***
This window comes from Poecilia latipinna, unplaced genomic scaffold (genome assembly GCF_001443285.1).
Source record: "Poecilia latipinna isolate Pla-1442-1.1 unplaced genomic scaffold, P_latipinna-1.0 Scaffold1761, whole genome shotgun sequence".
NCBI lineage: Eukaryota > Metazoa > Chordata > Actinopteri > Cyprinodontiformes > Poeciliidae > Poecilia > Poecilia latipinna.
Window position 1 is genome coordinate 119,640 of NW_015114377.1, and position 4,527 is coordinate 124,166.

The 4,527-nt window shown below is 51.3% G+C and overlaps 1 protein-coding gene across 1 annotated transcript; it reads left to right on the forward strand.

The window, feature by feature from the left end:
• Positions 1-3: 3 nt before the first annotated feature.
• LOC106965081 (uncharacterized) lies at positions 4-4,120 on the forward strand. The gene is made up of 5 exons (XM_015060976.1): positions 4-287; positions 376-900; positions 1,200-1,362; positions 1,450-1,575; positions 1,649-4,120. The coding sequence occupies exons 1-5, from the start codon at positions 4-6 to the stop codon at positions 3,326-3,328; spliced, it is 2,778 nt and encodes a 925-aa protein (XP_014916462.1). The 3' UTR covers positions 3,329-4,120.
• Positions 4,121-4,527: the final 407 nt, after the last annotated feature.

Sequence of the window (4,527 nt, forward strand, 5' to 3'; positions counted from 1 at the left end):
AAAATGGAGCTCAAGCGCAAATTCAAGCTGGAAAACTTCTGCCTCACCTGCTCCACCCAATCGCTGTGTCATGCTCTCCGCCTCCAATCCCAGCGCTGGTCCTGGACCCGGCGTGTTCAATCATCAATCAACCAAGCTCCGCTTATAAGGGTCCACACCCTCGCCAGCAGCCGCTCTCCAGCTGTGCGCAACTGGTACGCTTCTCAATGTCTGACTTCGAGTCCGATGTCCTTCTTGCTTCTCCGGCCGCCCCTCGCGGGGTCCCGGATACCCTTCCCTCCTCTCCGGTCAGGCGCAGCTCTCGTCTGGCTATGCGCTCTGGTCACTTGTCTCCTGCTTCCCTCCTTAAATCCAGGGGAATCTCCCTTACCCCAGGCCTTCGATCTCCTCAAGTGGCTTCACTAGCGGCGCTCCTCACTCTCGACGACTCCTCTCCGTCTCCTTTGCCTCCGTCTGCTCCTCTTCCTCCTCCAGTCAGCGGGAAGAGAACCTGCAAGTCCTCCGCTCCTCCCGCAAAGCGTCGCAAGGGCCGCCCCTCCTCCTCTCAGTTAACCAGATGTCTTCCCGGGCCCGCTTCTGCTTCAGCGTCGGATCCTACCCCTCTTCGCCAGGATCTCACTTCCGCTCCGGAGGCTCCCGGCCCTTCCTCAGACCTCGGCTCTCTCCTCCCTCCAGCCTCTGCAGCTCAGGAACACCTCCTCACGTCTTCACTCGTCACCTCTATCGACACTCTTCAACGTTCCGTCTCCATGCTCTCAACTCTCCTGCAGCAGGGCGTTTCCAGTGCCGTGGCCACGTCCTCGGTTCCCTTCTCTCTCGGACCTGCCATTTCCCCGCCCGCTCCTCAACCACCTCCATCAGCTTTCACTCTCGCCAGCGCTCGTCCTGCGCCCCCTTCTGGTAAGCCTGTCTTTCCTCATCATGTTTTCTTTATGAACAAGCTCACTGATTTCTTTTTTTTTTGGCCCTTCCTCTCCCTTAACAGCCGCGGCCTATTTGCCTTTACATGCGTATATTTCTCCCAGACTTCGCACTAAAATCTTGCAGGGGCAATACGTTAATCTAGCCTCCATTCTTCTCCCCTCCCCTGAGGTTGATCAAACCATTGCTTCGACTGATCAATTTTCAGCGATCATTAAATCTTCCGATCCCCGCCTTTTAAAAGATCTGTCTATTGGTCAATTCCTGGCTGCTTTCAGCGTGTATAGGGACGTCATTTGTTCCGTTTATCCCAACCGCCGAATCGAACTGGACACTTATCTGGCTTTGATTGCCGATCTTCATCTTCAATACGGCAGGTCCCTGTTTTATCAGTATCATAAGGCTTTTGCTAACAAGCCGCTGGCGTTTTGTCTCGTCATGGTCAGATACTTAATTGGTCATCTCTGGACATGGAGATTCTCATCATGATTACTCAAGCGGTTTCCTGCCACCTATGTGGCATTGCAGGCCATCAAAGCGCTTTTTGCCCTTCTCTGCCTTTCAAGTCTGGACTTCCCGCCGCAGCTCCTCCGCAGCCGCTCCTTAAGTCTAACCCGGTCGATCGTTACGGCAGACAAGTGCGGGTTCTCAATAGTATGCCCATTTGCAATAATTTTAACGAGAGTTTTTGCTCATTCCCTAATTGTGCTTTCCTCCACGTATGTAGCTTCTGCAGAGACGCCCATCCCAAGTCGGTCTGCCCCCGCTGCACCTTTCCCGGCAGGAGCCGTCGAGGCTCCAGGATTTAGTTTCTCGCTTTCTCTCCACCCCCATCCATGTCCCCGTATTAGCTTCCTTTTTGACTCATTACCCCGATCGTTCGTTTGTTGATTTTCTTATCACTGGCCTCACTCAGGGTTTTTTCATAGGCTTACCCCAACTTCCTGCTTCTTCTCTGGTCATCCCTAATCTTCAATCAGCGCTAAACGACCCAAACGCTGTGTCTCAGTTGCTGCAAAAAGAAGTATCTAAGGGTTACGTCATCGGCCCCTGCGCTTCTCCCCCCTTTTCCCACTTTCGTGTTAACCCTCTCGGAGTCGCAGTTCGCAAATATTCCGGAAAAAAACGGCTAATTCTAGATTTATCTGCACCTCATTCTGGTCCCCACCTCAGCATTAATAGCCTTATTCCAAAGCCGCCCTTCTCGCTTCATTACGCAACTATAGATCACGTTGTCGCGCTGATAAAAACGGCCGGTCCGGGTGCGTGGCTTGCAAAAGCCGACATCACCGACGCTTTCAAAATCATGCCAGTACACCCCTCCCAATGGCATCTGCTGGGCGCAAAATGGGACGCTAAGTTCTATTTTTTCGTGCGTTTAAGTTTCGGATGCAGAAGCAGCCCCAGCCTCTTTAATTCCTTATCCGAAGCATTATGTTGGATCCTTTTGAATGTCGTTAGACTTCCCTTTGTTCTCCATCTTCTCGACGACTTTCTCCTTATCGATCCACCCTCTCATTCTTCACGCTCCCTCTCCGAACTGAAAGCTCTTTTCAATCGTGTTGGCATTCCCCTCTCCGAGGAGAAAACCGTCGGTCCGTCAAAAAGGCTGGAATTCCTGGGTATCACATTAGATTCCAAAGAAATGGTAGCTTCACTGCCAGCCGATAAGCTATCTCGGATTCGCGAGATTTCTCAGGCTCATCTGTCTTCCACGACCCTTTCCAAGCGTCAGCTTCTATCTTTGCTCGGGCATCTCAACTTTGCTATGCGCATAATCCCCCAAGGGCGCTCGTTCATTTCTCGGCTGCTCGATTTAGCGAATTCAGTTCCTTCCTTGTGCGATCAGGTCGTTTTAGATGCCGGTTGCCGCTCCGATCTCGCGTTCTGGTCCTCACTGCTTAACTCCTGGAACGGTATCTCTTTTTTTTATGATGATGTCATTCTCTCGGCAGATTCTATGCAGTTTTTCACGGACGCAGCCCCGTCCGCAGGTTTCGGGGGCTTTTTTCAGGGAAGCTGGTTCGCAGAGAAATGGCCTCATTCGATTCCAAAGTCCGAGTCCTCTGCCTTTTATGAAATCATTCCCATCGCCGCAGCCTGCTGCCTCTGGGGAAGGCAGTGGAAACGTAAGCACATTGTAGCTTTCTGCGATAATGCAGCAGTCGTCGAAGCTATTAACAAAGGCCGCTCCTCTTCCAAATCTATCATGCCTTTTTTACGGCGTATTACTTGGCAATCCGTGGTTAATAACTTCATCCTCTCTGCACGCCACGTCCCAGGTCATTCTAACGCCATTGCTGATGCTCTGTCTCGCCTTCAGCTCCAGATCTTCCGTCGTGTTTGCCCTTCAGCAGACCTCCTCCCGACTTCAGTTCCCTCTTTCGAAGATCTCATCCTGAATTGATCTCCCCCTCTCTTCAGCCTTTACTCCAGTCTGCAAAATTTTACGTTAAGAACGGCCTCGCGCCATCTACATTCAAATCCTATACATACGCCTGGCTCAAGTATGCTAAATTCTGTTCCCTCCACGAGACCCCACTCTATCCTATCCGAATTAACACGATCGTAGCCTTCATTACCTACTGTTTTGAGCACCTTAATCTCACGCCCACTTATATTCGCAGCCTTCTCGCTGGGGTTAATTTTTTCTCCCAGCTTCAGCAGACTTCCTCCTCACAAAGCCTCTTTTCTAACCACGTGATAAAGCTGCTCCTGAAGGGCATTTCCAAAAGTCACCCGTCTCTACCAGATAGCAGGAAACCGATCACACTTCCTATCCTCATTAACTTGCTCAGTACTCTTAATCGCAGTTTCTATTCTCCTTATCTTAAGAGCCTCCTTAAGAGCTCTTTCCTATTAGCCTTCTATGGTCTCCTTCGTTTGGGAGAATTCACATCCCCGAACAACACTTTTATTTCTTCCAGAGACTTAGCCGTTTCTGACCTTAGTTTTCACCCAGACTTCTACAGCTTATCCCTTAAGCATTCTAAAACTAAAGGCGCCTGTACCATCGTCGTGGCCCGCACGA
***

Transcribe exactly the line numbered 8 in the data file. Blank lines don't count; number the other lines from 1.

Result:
• LOC106965081 (uncharacterized) lies at positions 4-4,120 on the forward strand. The gene is made up of 5 exons (XM_015060976.1): positions 4-287; positions 376-900; positions 1,200-1,362; positions 1,450-1,575; positions 1,649-4,120. The coding sequence occupies exons 1-5, from the start codon at positions 4-6 to the stop codon at positions 3,326-3,328; spliced, it is 2,778 nt and encodes a 925-aa protein (XP_014916462.1). The 3' UTR covers positions 3,329-4,120.